This year Europalia focused on celebrating Georgia, starting with the incredibly vibrant art and culture scene in Tbilisi (Georgia’s capital) and bursts into its lesser-known cities and regions. Georgia, as a Eurasian country, is known for the rich complexities of its culture, dating back thousands of years. The festival hones in on its ancient traditions, including forms of polyphonic singing, traditional dances, and religious practices.
Note: polyphonic singing is a distinctive style of singing where multiple voices harmonise together. It's recognized by UNESCO as an intangible cultural heritage of humanity. Traditionally, Georgian dance is vibrant, energetic, and often accompanied by traditional music. There are various regional styles of dance, each with its costumes and movements. Finally, The majority of Georgians practice Eastern Orthodox Christianity, which has a significant influence on the country's culture and traditions.
Although the festival focuses on Georgia’s culture, it also sheds light on Georgia’s position in history, ranging from periods such as the Golden Age and Mongol rule to post-Soviet independence and modern Georgia.
Beginning on October 4th, visitors to Belgium for Europalia will be treated to an extensive schedule of exhibits, performances, concerts, movies, dance and theatrical shows, and literary works.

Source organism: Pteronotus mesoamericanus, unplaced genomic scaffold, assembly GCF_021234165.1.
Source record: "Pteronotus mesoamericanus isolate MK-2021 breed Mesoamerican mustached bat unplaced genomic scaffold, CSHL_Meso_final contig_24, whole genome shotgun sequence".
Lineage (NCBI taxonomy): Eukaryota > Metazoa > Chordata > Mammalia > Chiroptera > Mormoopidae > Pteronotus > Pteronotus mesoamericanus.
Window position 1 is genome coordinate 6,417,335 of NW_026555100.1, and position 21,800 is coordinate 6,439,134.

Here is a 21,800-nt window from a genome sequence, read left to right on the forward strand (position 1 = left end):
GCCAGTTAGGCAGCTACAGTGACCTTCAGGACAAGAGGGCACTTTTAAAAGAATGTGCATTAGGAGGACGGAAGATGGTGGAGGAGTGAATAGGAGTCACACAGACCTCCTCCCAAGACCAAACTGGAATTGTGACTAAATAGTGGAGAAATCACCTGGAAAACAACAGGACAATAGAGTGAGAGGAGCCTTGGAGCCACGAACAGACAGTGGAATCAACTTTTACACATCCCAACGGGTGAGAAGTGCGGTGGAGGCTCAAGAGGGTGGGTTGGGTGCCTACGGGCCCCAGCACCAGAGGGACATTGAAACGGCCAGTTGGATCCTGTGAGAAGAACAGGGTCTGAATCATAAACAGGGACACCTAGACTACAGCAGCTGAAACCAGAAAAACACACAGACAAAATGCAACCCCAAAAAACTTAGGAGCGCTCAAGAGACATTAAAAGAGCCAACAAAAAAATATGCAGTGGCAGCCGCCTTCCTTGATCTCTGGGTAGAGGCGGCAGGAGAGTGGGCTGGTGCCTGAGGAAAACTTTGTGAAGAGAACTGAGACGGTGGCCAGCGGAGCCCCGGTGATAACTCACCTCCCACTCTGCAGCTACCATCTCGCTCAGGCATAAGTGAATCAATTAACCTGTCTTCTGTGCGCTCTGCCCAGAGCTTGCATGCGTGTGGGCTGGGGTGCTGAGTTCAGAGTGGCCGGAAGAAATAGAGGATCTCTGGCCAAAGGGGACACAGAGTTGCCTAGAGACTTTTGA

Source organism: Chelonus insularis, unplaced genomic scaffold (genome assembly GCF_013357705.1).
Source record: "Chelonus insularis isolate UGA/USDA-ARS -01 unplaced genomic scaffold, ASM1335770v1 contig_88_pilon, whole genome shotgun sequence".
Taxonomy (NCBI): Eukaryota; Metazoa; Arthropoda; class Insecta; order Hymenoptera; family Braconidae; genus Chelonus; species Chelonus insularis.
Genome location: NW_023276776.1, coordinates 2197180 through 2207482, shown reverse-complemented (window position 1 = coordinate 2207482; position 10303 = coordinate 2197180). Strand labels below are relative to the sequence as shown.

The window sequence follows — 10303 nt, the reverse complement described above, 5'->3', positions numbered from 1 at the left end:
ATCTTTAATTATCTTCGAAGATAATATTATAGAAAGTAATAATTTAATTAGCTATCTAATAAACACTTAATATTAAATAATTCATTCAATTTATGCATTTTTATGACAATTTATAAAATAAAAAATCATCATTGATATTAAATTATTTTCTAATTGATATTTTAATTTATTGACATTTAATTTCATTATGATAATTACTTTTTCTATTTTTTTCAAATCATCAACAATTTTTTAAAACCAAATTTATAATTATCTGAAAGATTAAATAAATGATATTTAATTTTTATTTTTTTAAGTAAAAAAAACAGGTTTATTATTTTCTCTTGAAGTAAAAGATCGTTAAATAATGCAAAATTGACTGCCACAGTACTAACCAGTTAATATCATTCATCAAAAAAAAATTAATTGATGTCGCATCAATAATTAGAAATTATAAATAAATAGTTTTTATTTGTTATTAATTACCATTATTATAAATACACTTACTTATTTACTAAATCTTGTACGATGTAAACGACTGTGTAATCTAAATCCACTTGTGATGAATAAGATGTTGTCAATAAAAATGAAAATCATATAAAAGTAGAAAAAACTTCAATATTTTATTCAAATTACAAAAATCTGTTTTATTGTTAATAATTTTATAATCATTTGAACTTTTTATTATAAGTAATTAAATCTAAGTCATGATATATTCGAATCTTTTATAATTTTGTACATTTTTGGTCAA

Granted, I presume, especially as a student, you probably won't be able to jet off to Belgium for an arts festival right now…but these are my recommendations to look into to discover Georgia through the arts:
The Avant-Garde in Georgia (1900-1936) - a collection of paintings, drawings, films & photographs showcasing the turbulent interlude between Georgia declaring independence in 1918 and the Soviet invasion of 1921.
Gori Women’s Choir - also known as the Georgian Voices or Gori Ensemble, is a renowned vocal ensemble from Georgia. It is composed entirely of women and is known for performing traditional Georgian polyphonic music.
Bojan Djordje, Politics of Colours, Chromopolitika - discovering the architecture of Tbilisi, especially the large mosaics and traditional Georgian carpets.
(https://europalia.eu/en website link to the festival & list of works available right now!)